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Would People Buy a Plot on the Moon? Crowdfunding Your Disruptive Idea

Attitudinal reactions to new concepts many times don’t line up well with the real world. Crowdfunding your new idea to put consumers skin in the game is a new alternative.

Editor’s Intro: Concept testing has been a core practice within marketing research for generations. Yet, despite all that experience, most new products fail. Over the past few years, we have seen new methods introduced that focus on behavioral reactions to new ideas, rather than attitudinal reactions. A/B market testing and prediction markets have been used with success. Ranjana Gupta describes another method that several firms have started working with – crowdfunding.


Context:

Circa 2000. An undergrad has the idea to create an online social network. To estimate its potential, he asks 100 people to rate its likely usage on a 5-point scale.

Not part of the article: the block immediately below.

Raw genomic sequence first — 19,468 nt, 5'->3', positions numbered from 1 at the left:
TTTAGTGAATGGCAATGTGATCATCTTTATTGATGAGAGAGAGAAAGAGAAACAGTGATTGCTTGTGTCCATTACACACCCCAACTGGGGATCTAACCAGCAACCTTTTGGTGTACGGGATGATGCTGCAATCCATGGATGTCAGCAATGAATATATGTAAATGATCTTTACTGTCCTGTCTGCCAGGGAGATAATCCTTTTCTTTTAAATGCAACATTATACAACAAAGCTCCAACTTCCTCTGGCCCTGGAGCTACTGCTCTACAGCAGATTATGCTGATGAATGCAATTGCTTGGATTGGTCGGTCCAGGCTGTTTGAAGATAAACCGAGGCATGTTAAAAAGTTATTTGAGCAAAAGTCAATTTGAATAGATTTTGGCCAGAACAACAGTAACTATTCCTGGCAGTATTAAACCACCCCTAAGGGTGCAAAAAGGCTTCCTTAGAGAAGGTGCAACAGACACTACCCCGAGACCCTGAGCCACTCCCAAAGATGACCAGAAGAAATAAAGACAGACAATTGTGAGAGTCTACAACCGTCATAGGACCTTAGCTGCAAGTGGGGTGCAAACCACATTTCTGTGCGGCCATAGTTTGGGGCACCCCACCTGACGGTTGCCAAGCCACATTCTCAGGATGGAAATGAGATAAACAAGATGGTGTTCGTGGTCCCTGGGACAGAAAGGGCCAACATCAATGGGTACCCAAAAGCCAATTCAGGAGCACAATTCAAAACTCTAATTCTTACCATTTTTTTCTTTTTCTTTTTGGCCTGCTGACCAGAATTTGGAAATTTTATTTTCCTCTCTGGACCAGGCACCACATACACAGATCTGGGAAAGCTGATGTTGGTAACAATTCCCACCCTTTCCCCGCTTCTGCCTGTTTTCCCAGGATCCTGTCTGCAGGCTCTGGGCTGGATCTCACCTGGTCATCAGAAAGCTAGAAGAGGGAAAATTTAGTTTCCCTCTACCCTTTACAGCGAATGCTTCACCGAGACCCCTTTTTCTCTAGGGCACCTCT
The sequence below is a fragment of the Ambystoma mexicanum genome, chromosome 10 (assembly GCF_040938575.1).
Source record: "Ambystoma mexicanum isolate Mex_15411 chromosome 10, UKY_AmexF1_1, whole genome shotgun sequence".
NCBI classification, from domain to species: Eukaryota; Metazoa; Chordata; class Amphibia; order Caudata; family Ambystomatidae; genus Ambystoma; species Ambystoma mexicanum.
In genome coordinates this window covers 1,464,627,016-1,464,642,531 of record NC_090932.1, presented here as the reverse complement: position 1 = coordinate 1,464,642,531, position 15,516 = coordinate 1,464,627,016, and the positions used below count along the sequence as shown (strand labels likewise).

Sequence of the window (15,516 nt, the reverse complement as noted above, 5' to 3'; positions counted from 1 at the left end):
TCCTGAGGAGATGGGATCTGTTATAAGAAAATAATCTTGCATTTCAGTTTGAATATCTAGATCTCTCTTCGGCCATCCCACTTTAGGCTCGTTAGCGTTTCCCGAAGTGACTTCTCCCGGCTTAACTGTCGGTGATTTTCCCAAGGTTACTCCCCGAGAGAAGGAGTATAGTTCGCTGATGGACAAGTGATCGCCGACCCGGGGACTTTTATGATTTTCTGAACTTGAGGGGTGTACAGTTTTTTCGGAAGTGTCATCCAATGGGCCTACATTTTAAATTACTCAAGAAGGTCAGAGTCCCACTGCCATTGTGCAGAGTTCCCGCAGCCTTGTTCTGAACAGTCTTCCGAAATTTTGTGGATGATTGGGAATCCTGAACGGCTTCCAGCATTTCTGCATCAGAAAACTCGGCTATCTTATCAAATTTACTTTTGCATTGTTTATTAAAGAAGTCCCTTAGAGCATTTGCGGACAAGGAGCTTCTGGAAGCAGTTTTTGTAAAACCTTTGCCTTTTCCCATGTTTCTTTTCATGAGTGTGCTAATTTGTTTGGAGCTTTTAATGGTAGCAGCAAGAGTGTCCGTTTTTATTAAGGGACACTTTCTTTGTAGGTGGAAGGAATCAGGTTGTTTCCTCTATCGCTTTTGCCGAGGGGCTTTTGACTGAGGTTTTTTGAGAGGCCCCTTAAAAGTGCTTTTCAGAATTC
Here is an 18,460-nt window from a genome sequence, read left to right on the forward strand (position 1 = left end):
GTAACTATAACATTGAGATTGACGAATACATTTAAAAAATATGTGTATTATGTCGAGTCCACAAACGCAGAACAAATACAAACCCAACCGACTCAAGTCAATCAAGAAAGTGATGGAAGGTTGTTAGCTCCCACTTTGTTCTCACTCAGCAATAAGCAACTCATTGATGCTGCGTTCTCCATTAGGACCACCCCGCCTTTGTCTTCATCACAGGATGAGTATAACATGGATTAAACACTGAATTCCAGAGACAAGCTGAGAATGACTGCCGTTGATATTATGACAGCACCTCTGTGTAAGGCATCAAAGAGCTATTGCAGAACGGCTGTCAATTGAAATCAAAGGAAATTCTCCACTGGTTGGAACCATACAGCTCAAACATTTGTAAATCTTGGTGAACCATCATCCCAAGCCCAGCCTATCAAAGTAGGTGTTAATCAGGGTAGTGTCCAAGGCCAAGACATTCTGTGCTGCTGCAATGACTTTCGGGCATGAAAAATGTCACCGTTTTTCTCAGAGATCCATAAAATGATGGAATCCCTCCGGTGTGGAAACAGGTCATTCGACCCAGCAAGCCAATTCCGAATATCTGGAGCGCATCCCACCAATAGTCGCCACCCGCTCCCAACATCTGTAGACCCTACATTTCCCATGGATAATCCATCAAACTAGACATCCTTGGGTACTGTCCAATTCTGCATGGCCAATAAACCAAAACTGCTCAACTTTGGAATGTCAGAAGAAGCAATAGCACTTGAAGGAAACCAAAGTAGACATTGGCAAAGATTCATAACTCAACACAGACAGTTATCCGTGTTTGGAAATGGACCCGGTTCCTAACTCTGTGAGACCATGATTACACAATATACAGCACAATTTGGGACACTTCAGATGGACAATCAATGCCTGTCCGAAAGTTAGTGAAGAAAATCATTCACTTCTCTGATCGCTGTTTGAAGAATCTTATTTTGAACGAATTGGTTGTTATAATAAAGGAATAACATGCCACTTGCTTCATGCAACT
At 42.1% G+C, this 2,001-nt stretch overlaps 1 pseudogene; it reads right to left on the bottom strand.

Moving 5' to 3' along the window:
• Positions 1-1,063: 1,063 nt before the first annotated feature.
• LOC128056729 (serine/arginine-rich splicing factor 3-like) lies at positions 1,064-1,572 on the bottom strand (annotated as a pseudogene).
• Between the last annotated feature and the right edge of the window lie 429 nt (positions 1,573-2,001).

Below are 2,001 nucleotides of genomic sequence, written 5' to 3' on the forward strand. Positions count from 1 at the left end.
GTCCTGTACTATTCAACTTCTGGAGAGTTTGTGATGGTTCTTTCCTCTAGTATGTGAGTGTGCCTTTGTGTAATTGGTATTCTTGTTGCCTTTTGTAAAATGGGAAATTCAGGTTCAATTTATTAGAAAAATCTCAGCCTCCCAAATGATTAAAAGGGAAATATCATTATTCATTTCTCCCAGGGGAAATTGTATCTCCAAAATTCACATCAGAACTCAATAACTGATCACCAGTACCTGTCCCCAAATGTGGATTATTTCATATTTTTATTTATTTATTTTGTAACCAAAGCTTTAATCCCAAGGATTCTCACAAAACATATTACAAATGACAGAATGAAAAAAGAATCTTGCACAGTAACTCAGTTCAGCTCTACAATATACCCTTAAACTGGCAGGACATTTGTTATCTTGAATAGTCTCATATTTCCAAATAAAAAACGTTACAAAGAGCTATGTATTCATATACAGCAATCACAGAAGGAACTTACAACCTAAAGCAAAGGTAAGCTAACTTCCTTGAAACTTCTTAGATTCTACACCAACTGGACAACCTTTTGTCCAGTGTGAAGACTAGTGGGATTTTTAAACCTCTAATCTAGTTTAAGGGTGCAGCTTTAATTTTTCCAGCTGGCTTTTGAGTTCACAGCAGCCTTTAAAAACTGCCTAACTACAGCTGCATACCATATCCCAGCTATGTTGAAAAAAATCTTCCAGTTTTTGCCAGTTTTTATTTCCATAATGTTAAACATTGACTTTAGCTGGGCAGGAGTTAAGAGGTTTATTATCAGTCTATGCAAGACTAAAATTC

It is likely that the top box score would not have been high.

Researchers would protest that he needed matched panels. But how do you benchmark the unbenchmarkable? Market research could have killed Facebook.

The answer is crowdfunding:

The undergrad has an idea but no money. What if he pitches his idea to everyone on campus and asks them to invest? He gets the ‘crowd’ to ‘fund’ him.

That is the crowdfunding premise. It deals with limitations of old MR:

  • ‘Innovation’ benefits are not clear to an average consumer – get rejected in direct questioning.
  • Respondents do not commit to intention – average ideas do well.
  • Consumer choice is influenced by what others do – this cannot be assessed in panels.
  • Crowdfunding balances System 1 and 2, allowing people to react naturally in an organic environment. The results are observed behaviour based and not claimed intention.

Works on 2 principles:

  1. Investment is intention practiced: People pledge money for ideas they are interested in using themselves.
  2. People influence people: we are influenced by what others do and say and also compare one idea with another.